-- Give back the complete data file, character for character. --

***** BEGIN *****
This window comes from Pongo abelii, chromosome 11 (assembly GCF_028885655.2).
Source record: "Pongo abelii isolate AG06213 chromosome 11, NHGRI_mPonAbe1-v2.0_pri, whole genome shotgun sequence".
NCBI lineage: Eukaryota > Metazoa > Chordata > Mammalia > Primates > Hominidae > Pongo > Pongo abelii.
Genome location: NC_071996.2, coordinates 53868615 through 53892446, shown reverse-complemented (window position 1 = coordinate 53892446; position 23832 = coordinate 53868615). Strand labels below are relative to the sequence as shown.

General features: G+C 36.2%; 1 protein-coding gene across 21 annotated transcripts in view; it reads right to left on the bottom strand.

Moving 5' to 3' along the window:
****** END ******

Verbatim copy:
This window comes from Pongo abelii, chromosome 11 (assembly GCF_028885655.2).
Source record: "Pongo abelii isolate AG06213 chromosome 11, NHGRI_mPonAbe1-v2.0_pri, whole genome shotgun sequence".
NCBI lineage: Eukaryota > Metazoa > Chordata > Mammalia > Primates > Hominidae > Pongo > Pongo abelii.
Genome location: NC_071996.2, coordinates 53868615 through 53892446, shown reverse-complemented (window position 1 = coordinate 53892446; position 23832 = coordinate 53868615). Strand labels below are relative to the sequence as shown.

General features: G+C 36.2%; 1 protein-coding gene across 21 annotated transcripts in view; it reads right to left on the bottom strand.

Moving 5' to 3' along the window: